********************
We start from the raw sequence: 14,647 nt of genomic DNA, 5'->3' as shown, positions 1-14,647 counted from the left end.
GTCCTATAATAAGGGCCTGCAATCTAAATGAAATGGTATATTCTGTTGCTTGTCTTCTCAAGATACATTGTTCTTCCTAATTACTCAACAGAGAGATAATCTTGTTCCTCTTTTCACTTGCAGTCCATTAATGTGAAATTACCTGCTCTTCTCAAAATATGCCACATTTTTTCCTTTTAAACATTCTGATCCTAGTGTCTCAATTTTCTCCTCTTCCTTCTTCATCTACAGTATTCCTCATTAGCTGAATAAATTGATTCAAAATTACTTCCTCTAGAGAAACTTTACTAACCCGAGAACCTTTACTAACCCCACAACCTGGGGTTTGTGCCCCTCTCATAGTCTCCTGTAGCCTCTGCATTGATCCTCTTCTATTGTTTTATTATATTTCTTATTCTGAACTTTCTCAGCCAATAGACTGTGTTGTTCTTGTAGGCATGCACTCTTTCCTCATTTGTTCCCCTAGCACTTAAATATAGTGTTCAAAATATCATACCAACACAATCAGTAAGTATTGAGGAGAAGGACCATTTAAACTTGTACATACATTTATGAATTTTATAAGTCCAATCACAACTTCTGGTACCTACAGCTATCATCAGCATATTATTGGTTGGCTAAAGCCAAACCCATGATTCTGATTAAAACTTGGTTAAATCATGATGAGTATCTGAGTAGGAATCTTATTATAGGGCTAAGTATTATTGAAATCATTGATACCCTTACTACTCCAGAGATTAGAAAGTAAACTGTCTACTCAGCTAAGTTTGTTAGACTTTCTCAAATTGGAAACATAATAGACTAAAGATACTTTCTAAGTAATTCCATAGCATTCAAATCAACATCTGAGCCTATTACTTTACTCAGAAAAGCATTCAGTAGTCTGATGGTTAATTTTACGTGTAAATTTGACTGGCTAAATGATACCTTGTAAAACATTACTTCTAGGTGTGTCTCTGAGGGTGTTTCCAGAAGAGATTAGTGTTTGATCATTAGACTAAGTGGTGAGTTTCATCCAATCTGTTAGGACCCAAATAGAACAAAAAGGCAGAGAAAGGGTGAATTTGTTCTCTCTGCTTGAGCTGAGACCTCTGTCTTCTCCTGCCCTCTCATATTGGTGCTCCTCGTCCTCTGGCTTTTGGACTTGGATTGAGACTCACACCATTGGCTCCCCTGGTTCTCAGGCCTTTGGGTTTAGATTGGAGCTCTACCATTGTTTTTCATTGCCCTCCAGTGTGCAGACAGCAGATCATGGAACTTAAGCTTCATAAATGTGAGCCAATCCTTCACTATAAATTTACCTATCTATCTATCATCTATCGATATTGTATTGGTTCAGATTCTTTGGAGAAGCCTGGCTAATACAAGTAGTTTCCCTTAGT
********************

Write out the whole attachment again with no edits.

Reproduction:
We start from the raw sequence: 14,647 nt of genomic DNA, 5'->3' as shown, positions 1-14,647 counted from the left end.
GTCCTATAATAAGGGCCTGCAATCTAAATGAAATGGTATATTCTGTTGCTTGTCTTCTCAAGATACATTGTTCTTCCTAATTACTCAACAGAGAGATAATCTTGTTCCTCTTTTCACTTGCAGTCCATTAATGTGAAATTACCTGCTCTTCTCAAAATATGCCACATTTTTTCCTTTTAAACATTCTGATCCTAGTGTCTCAATTTTCTCCTCTTCCTTCTTCATCTACAGTATTCCTCATTAGCTGAATAAATTGATTCAAAATTACTTCCTCTAGAGAAACTTTACTAACCCGAGAACCTTTACTAACCCCACAACCTGGGGTTTGTGCCCCTCTCATAGTCTCCTGTAGCCTCTGCATTGATCCTCTTCTATTGTTTTATTATATTTCTTATTCTGAACTTTCTCAGCCAATAGACTGTGTTGTTCTTGTAGGCATGCACTCTTTCCTCATTTGTTCCCCTAGCACTTAAATATAGTGTTCAAAATATCATACCAACACAATCAGTAAGTATTGAGGAGAAGGACCATTTAAACTTGTACATACATTTATGAATTTTATAAGTCCAATCACAACTTCTGGTACCTACAGCTATCATCAGCATATTATTGGTTGGCTAAAGCCAAACCCATGATTCTGATTAAAACTTGGTTAAATCATGATGAGTATCTGAGTAGGAATCTTATTATAGGGCTAAGTATTATTGAAATCATTGATACCCTTACTACTCCAGAGATTAGAAAGTAAACTGTCTACTCAGCTAAGTTTGTTAGACTTTCTCAAATTGGAAACATAATAGACTAAAGATACTTTCTAAGTAATTCCATAGCATTCAAATCAACATCTGAGCCTATTACTTTACTCAGAAAAGCATTCAGTAGTCTGATGGTTAATTTTACGTGTAAATTTGACTGGCTAAATGATACCTTGTAAAACATTACTTCTAGGTGTGTCTCTGAGGGTGTTTCCAGAAGAGATTAGTGTTTGATCATTAGACTAAGTGGTGAGTTTCATCCAATCTGTTAGGACCCAAATAGAACAAAAAGGCAGAGAAAGGGTGAATTTGTTCTCTCTGCTTGAGCTGAGACCTCTGTCTTCTCCTGCCCTCTCATATTGGTGCTCCTCGTCCTCTGGCTTTTGGACTTGGATTGAGACTCACACCATTGGCTCCCCTGGTTCTCAGGCCTTTGGGTTTAGATTGGAGCTCTACCATTGTTTTTCATTGCCCTCCAGTGTGCAGACAGCAGATCATGGAACTTAAGCTTCATAAATGTGAGCCAATCCTTCACTATAAATTTACCTATCTATCTATCATCTATCGATATTGTATTGGTTCAGATTCTTTGGAGAAGCCTGGCTAATACAAGTAGTTTCCCTTAGT